Volltext: The life, studies and works of Benjamin West, Esq. president of The Royal Academy of London

form more than of any other shape; and when 
lighted, whether by the sun or flame, or by 
apertures admitting light, must have two relative 
extremes of light and shadow, two balancing tints, 
the illuminated and did reflected, divided by 3. 
middle tint or the aerial. The effect of illumin- 
ation by flame or aperture, differs from that of 
the sun in this respect; the su11 illuminates with 
parallel rays, which fall over all parts of the 
enlightened side of the subject, While the light 
of a flame or an aperture only strikes directly 
on the nearest pointof the object, producing an 
effect which more or less resembles the illumin- 
ation of the sun in proportion to the distance 
and dimensions of the object.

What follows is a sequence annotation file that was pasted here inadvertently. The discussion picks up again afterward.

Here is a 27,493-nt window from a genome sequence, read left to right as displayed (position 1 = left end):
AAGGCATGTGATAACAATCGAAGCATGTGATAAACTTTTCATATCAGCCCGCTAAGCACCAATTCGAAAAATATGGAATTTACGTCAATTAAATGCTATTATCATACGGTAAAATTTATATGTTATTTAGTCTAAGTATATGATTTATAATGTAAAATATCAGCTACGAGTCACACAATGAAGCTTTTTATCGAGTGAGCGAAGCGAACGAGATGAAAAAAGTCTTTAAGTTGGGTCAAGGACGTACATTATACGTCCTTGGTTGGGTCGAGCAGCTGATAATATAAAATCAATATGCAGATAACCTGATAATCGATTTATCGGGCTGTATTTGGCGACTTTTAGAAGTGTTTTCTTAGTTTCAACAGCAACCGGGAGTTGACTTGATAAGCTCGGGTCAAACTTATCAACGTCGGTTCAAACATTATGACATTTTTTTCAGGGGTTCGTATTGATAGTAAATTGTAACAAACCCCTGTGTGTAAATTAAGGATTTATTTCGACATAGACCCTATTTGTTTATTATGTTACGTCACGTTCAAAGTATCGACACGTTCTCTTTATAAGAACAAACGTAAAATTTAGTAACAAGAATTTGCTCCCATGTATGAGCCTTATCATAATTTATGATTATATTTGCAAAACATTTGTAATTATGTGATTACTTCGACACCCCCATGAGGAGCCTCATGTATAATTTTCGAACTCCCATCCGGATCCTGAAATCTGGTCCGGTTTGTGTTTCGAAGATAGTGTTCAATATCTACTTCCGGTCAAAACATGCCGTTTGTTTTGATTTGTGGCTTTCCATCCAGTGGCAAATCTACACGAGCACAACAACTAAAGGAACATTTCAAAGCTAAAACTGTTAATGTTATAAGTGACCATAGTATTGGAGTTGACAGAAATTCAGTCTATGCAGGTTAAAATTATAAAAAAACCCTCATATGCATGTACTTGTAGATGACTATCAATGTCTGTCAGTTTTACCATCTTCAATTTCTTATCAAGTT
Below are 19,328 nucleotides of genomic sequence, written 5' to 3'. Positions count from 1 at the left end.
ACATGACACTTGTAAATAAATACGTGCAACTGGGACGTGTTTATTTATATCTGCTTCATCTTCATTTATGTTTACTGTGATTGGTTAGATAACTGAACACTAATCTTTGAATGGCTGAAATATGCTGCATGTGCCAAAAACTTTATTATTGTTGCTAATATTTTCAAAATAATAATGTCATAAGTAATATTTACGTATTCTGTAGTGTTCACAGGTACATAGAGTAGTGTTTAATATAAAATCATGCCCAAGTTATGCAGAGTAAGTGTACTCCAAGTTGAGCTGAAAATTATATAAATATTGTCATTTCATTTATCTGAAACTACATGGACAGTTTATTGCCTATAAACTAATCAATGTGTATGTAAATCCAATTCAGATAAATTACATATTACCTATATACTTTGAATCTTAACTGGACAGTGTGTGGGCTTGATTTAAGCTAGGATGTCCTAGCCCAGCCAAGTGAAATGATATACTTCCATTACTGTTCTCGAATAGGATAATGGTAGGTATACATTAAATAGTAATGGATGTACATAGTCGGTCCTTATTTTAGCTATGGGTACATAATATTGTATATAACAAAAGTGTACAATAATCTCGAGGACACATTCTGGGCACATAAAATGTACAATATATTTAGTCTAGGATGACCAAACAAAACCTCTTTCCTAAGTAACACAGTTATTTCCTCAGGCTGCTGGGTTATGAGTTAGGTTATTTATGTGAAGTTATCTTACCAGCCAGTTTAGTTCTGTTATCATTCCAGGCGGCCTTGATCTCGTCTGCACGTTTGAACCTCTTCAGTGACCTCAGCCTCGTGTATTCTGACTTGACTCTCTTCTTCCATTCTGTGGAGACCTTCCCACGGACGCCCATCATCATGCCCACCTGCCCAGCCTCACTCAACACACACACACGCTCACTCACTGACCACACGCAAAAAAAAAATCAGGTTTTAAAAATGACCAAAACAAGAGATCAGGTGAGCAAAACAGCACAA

" Let us then suppose a ball to be the object 
on which the light falls, in a direction of forty-. 
fwe degrees or the diagonal of a square, and at 
a -right angle from the ball to the place where 
you stand. One half of the ball will appear 
illuminated, and the other dark. This state of 
the two hemispheres constitutes the two masses 
of light and shadow. In the centre of the mass 
of light falls the focus of the illumination in the


Sehr geehrte Benutzerin, sehr geehrter Benutzer,

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